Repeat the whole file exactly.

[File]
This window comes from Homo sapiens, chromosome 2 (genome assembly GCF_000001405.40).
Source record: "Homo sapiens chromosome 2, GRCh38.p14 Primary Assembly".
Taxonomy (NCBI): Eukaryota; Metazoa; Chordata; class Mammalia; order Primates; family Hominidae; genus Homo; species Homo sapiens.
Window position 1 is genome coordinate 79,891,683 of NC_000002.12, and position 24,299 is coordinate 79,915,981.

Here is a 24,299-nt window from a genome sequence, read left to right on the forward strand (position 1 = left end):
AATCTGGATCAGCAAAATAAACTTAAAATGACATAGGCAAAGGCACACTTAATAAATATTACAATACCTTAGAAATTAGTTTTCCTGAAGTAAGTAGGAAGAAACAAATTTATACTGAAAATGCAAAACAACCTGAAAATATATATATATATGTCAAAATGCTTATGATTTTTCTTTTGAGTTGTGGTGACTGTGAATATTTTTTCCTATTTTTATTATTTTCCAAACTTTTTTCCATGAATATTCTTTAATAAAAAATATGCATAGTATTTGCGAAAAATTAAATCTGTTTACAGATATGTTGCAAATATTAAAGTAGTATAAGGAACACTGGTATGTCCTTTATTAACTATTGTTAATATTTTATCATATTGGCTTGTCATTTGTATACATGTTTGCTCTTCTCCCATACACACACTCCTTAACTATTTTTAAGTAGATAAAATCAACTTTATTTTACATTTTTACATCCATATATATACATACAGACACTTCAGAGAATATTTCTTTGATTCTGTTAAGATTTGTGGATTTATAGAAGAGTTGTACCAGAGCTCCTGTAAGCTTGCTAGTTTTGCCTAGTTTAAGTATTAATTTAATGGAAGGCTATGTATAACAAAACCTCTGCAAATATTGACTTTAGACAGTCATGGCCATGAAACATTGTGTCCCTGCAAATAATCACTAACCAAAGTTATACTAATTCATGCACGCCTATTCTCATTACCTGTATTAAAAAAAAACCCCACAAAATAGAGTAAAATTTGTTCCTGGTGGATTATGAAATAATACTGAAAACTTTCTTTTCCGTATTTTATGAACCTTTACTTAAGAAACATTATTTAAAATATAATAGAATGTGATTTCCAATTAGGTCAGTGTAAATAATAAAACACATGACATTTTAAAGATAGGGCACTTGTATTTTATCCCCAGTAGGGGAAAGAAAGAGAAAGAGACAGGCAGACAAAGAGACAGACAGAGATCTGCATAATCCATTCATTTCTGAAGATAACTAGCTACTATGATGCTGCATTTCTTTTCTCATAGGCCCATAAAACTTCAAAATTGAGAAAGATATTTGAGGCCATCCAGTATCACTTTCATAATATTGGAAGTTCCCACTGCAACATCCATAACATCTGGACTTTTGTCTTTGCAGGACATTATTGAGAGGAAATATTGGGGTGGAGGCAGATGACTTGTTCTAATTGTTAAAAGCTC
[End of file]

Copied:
This window comes from Homo sapiens, chromosome 2 (genome assembly GCF_000001405.40).
Source record: "Homo sapiens chromosome 2, GRCh38.p14 Primary Assembly".
Taxonomy (NCBI): Eukaryota; Metazoa; Chordata; class Mammalia; order Primates; family Hominidae; genus Homo; species Homo sapiens.
Window position 1 is genome coordinate 79,891,683 of NC_000002.12, and position 24,299 is coordinate 79,915,981.

Here is a 24,299-nt window from a genome sequence, read left to right on the forward strand (position 1 = left end):
AATCTGGATCAGCAAAATAAACTTAAAATGACATAGGCAAAGGCACACTTAATAAATATTACAATACCTTAGAAATTAGTTTTCCTGAAGTAAGTAGGAAGAAACAAATTTATACTGAAAATGCAAAACAACCTGAAAATATATATATATATGTCAAAATGCTTATGATTTTTCTTTTGAGTTGTGGTGACTGTGAATATTTTTTCCTATTTTTATTATTTTCCAAACTTTTTTCCATGAATATTCTTTAATAAAAAATATGCATAGTATTTGCGAAAAATTAAATCTGTTTACAGATATGTTGCAAATATTAAAGTAGTATAAGGAACACTGGTATGTCCTTTATTAACTATTGTTAATATTTTATCATATTGGCTTGTCATTTGTATACATGTTTGCTCTTCTCCCATACACACACTCCTTAACTATTTTTAAGTAGATAAAATCAACTTTATTTTACATTTTTACATCCATATATATACATACAGACACTTCAGAGAATATTTCTTTGATTCTGTTAAGATTTGTGGATTTATAGAAGAGTTGTACCAGAGCTCCTGTAAGCTTGCTAGTTTTGCCTAGTTTAAGTATTAATTTAATGGAAGGCTATGTATAACAAAACCTCTGCAAATATTGACTTTAGACAGTCATGGCCATGAAACATTGTGTCCCTGCAAATAATCACTAACCAAAGTTATACTAATTCATGCACGCCTATTCTCATTACCTGTATTAAAAAAAAACCCCACAAAATAGAGTAAAATTTGTTCCTGGTGGATTATGAAATAATACTGAAAACTTTCTTTTCCGTATTTTATGAACCTTTACTTAAGAAACATTATTTAAAATATAATAGAATGTGATTTCCAATTAGGTCAGTGTAAATAATAAAACACATGACATTTTAAAGATAGGGCACTTGTATTTTATCCCCAGTAGGGGAAAGAAAGAGAAAGAGACAGGCAGACAAAGAGACAGACAGAGATCTGCATAATCCATTCATTTCTGAAGATAACTAGCTACTATGATGCTGCATTTCTTTTCTCATAGGCCCATAAAACTTCAAAATTGAGAAAGATATTTGAGGCCATCCAGTATCACTTTCATAATATTGGAAGTTCCCACTGCAACATCCATAACATCTGGACTTTTGTCTTTGCAGGACATTATTGAGAGGAAATATTGGGGTGGAGGCAGATGACTTGTTCTAATTGTTAAAAGCTC